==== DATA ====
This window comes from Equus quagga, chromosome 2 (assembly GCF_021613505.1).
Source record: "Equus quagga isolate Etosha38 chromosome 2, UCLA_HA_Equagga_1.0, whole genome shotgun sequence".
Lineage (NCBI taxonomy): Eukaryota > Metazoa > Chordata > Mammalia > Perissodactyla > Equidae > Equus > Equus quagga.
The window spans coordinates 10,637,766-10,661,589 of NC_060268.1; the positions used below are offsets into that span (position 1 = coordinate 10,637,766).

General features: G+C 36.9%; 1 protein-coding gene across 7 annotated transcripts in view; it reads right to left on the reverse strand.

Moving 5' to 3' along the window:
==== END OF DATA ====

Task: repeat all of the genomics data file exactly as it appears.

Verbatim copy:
This window comes from Equus quagga, chromosome 2 (assembly GCF_021613505.1).
Source record: "Equus quagga isolate Etosha38 chromosome 2, UCLA_HA_Equagga_1.0, whole genome shotgun sequence".
Lineage (NCBI taxonomy): Eukaryota > Metazoa > Chordata > Mammalia > Perissodactyla > Equidae > Equus > Equus quagga.
The window spans coordinates 10,637,766-10,661,589 of NC_060268.1; the positions used below are offsets into that span (position 1 = coordinate 10,637,766).

General features: G+C 36.9%; 1 protein-coding gene across 7 annotated transcripts in view; it reads right to left on the reverse strand.

Moving 5' to 3' along the window: